I concur with the majority's conclusion that "use", at least insofar as the word "use" means actually operating the allegedly defective product, is not a predicate to liability under Georgia law. I write separately because finding that "use" is not a predicate to liability for a defectively designed product does not mean that a plaintiff in a defective design case, who has presented a reasonable, safer, alternative design, automatically is entitled to a jury trial. Georgia law does not require, and the Court is not adopting a rule today, that manufacturers of products must always undergo a jury trial before being absolved of liability for alleged design defects. A person is not entitled to a jury trial just because she trips and falls on a chair, coffee table, or other household item and sustains a severe injury. Manufacturers do not need to make all household products rounded, plastic, and padded.

As this Court has stated, adoption of the risk/utility test in Banks v. ICI Americas[10] "does not mean that adjudication as a matter of law is no longer appropriate in any case in which a design defect is alleged."[11] Georgia law does not require manufacturers to ensure that the designs of their products are incapable of producing injury.[12] When a plaintiff falls onto a product that was not being operated, did not cause the plaintiff's fall, and had no role other than being the object upon which the plaintiff landed, then the trial court should consider strongly whether summary judgment is appropriate. Manufacturers should not have to ensure, as part of the risks that they must foresee in choosing a design, that their products are safe from persons who collide by happenstance with their products. Otherwise, all manufacturers of products intended for use in the home, from tables to lamps to chairs to exercise machines, will be faced with a jury trial every time someone trips and lands on those items.

Finally, even though "use" is not a prerequisite to liability, "use", whether defined narrowly to mean actual operation or more broadly to encompass the ways in which the product could be utilized, may still be considered in balancing the risk versus the utility of the allegedly defective design.[13] For instance, whether the exercise machine was being operated versus sitting dormant in the recreational room versus stored away in the attic may affect how the risk of the allegedly defective design balances against the utility of that design. Likewise, use remains a part of determining whether a product was merchantable and reasonably suited for its intended uses at the time of sale.[14]


[1] 1983 Ga. Const., Art. VI, Sec. VI, Par. IV; OCGA § 15-2-9.

[2] The question does not define "use," and it is unnecessary for this Court to attempt to define the term for the purpose of this opinion. The rulings of the United States District Court for the Northern District of Georgia giving rise to the certification by the United States Court of Appeals for the Eleventh Circuit were premised on the finding that the product in question was not in "use" at the time of injury. The correctness of that finding is not at issue.

[3] Under this question, we limit consideration of liability for "failure to warn" as a theory of defective design. See Chrysler Corp. v. Batten, 264 Ga. 723, 724(1), 450 S.E.2d 208 (1994).

[4] Plaintiffs filed their initial complaint on September 18, 1997, in the State Court of Fulton County. On October 28, 1997, defendants removed the case to the United States District Court for the Northern District of Georgia, alleging jurisdiction over the action pursuant to 28 U.S.C. § 1332, and that the action might be removed pursuant to 28 U.S.C. § 1441. On January 21, 1998, defendants filed a motion for judgment on the pleadings pursuant to Federal Rule of Civil Procedure 12(c), which was granted by the District Court on May 8, 1998. On May 18, 1998, plaintiffs filed a motion to alter or amend judgment, to vacate judgment and to reconsider pursuant to Federal Rule of Civil Procedure 59(e) and Civil Local Rule of Practice for the United States District Court for the Northern District of Georgia 7.2E, and a motion for leave to file a second amended complaint. Plaintiffs filed a motion to set aside the taxing of costs on June 16, 1998. The District Court denied the motions on August 5, 1998. Plaintiffs appealed to the United States Court of Appeals for the Eleventh Circuit, and on December 26, 2000, the United States Court of Appeals for the Eleventh Circuit filed an opinion certifying the question to this Court. The case was docketed in this Court on January 4, 2001, and was orally argued on March 19, 2001.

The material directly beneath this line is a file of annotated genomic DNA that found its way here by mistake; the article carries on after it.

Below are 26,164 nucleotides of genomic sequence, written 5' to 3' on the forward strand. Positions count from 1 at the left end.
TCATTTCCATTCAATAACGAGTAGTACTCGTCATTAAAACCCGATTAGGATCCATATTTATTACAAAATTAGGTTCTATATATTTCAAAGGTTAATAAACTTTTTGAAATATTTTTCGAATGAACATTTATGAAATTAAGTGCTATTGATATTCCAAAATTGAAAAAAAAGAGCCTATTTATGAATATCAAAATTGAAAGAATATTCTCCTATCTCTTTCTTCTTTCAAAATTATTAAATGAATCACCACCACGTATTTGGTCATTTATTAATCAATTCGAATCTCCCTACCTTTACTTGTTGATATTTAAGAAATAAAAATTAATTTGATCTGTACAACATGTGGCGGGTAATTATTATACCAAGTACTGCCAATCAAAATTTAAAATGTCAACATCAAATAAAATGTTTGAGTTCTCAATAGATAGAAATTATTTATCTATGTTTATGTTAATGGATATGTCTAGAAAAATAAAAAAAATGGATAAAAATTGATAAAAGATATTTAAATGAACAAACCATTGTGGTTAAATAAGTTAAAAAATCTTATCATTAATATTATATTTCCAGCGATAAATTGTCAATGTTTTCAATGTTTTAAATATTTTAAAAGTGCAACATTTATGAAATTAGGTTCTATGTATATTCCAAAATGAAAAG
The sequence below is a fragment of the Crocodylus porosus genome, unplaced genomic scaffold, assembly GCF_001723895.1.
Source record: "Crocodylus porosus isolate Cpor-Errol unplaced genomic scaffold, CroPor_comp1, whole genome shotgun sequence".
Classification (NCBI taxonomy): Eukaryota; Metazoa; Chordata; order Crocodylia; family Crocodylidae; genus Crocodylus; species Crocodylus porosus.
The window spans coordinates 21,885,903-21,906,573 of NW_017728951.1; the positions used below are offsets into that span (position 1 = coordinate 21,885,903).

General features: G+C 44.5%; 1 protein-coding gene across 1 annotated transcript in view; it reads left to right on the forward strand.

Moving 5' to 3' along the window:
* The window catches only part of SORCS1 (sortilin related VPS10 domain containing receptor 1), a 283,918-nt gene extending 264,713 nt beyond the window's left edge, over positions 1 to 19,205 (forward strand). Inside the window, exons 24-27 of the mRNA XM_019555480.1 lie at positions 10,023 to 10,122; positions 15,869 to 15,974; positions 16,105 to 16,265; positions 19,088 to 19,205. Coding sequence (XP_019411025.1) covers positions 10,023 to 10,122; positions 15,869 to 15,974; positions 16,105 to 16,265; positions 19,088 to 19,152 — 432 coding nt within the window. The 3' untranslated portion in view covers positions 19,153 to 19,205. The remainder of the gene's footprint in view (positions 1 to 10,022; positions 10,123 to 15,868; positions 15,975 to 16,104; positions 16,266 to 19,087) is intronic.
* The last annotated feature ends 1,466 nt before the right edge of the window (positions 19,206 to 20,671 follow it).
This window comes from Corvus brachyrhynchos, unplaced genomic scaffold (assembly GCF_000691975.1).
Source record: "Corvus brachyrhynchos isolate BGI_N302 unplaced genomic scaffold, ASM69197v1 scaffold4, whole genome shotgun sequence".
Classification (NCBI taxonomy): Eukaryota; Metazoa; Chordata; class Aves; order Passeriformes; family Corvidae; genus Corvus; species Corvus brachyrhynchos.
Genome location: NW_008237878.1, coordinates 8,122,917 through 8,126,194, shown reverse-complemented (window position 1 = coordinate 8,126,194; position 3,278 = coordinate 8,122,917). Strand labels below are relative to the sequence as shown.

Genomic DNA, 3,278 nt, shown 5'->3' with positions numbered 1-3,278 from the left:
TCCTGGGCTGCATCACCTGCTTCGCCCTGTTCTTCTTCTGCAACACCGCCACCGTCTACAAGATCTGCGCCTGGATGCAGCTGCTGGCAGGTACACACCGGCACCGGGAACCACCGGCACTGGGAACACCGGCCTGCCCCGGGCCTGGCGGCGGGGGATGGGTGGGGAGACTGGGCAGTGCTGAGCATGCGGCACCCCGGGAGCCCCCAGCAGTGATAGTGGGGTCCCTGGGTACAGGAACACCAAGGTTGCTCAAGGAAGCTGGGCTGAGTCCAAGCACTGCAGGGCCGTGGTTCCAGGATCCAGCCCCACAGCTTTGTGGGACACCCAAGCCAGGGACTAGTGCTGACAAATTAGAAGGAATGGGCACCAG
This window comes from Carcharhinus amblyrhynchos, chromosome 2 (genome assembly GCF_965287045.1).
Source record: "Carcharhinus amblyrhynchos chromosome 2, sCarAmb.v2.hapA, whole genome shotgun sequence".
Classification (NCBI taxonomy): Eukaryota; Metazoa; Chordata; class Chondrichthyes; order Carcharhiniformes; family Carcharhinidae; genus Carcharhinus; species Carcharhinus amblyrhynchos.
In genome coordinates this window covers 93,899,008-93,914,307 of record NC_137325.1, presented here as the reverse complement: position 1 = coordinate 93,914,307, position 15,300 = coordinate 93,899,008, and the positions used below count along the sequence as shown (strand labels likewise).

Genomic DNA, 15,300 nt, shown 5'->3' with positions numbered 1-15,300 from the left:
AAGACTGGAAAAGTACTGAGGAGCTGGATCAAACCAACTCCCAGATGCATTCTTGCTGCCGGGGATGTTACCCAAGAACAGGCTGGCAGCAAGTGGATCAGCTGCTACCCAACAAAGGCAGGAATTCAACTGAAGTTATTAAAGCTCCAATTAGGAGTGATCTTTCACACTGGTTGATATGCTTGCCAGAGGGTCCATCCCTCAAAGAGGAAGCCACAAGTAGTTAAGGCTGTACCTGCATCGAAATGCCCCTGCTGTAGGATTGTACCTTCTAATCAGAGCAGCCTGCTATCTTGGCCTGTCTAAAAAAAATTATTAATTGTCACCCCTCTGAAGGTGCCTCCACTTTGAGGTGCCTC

[5] This Court has recognized that there is no significant distinction between negligence and strict liability for purposes of the risk-utility analysis. Ogletree v. Navistar Intl. Transp. Corp., 269 Ga. 443, 445, 500 S.E.2d 570 (1998).

[6] Similarly, Rose v. Figgie Intl., 229 Ga.App. 848, 495 S.E.2d 77 (1997), although involving a product defective because of its manufacture, illustrates the difficulty of an analysis premised on product use. There the plaintiff was allegedly injured after the nozzle assembly of a fire extinguisher, which was merely stored, spontaneously exploded and separated from the canister, causing a cloud of chemicals to disperse in the plaintiff's apartment. Id.

[7] The Court of Appeals holding that the plaintiffs' claim of inadequate or inaccurate labeling was preempted by federal law was affirmed.

[8] The District Court cited Hatch v. Ford Motor Co., 163 Cal. App. 2d 393, 329 P.2d 605 (1958), as factually similar, and consequently, its analysis applicable. In that case, a child was injured when he walked into a parked car. The court concluded that the automobile manufacturer did not owe a duty to manufacture an automobile with which it was safe to collide, but rather to "make it safe for the use for which it is intended." Id. at 397, 329 P.2d 605. However, even though Hatch was cited in Long Mfg. &c. v. Grady Tractor Co., 140 Ga.App. 320, 321(1), 231 S.E.2d 105 (1976), it was relied upon for a different proposition, and the Hatch approach has not been utilized for resolution of what is at issue in this certified question.

[9] As previously noted, the question couches the relationship between "use" and "failure to warn" in terms of a claim of defective design. So, the focus remains on the foreseeability of the risk of harm or the danger involved.

[10] 264 Ga. 732, 450 S.E.2d 671 (1994).

[11] Ogletree v. Navistar Int'l Transp. Corp., 271 Ga. 644, 646, 522 S.E.2d 467 (1999).

[12] See Banks, 264 Ga. at 737, 450 S.E.2d 671.

[13] Banks v. ICI Americas, 264 Ga. 732, 736 n. 6, 450 S.E.2d 671 (listing non-exhaustive list of factors, including usefulness of product, gravity and severity of danger posed by design, likelihood of that danger, avoidability of danger).

[14] See O.C.G.A. § 51-1-11(b)(1).